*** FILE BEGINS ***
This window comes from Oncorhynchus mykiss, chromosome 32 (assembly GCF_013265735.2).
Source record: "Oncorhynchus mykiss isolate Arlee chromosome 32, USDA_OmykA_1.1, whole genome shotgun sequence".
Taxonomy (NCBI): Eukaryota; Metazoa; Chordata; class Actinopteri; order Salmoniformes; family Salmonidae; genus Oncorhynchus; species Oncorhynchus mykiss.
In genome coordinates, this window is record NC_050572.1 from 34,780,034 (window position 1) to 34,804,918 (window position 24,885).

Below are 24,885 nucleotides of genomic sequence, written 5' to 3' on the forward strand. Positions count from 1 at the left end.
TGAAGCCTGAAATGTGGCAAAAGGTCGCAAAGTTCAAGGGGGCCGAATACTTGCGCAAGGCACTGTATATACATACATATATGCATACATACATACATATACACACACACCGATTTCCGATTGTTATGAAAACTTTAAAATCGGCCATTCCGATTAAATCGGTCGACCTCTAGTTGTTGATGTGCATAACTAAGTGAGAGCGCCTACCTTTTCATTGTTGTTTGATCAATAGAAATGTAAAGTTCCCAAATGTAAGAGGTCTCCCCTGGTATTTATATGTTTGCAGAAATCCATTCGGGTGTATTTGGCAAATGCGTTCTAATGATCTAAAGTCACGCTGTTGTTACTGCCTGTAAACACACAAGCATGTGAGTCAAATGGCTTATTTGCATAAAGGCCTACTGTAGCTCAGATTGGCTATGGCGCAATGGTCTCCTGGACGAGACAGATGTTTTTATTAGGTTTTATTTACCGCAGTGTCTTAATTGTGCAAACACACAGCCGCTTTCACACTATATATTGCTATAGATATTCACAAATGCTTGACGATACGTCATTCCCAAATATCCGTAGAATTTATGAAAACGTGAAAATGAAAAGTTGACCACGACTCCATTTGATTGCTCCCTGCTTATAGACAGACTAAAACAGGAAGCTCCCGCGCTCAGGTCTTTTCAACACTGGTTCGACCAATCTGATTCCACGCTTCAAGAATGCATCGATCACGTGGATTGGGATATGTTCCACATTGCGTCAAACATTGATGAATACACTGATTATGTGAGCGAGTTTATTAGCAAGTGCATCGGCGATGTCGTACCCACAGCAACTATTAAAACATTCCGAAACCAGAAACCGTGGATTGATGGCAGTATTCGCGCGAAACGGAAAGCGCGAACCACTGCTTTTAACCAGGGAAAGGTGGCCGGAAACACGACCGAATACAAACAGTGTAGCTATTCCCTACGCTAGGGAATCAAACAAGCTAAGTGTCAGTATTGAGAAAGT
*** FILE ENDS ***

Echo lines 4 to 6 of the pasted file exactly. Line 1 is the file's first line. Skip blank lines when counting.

In genome coordinates, this window is record NC_050572.1 from 34,780,034 (window position 1) to 34,804,918 (window position 24,885).

Below are 24,885 nucleotides of genomic sequence, written 5' to 3' on the forward strand. Positions count from 1 at the left end.
TGAAGCCTGAAATGTGGCAAAAGGTCGCAAAGTTCAAGGGGGCCGAATACTTGCGCAAGGCACTGTATATACATACATATATGCATACATACATACATATACACACACACCGATTTCCGATTGTTATGAAAACTTTAAAATCGGCCATTCCGATTAAATCGGTCGACCTCTAGTTGTTGATGTGCATAACTAAGTGAGAGCGCCTACCTTTTCATTGTTGTTTGATCAATAGAAATGTAAAGTTCCCAAATGTAAGAGGTCTCCCCTGGTATTTATATGTTTGCAGAAATCCATTCGGGTGTATTTGGCAAATGCGTTCTAATGATCTAAAGTCACGCTGTTGTTACTGCCTGTAAACACACAAGCATGTGAGTCAAATGGCTTATTTGCATAAAGGCCTACTGTAGCTCAGATTGGCTATGGCGCAATGGTCTCCTGGACGAGACAGATGTTTTTATTAGGTTTTATTTACCGCAGTGTCTTAATTGTGCAAACACACAGCCGCTTTCACACTATATATTGCTATAGATATTCACAAATGCTTGACGATACGTCATTCCCAAATATCCGTAGAATTTATGAAAACGTGAAAATGAAAAGTTGACCACGACTCCATTTGATTGCTCCCTGCTTATAGACAGACTAAAACAGGAAGCTCCCGCGCTCAGGTCTTTTCAACACTGGTTCGACCAATCTGATTCCACGCTTCAAGAATGCATCGATCACGTGGATTGGGATATGTTCCACATTGCGTCAAACATTGATGAATACACTGATTATGTGAGCGAGTTTATTAGCAAGTGCATCGGCGATGTCGTACCCACAGCAACTATTAAAACATTCCGAAACCAGAAACCGTGGATTGATGGCAGTATTCGCGCGAAACGGAAAGCGCGAACCACTGCTTTTAACCAGGGAAAGGTGGCCGGAAACACGACCGAATACAAACAGTGTAGCTATTCCCTACGCTAGGGAATCAAACAAGCTAAGTGTCAGTATTGAGAAAGT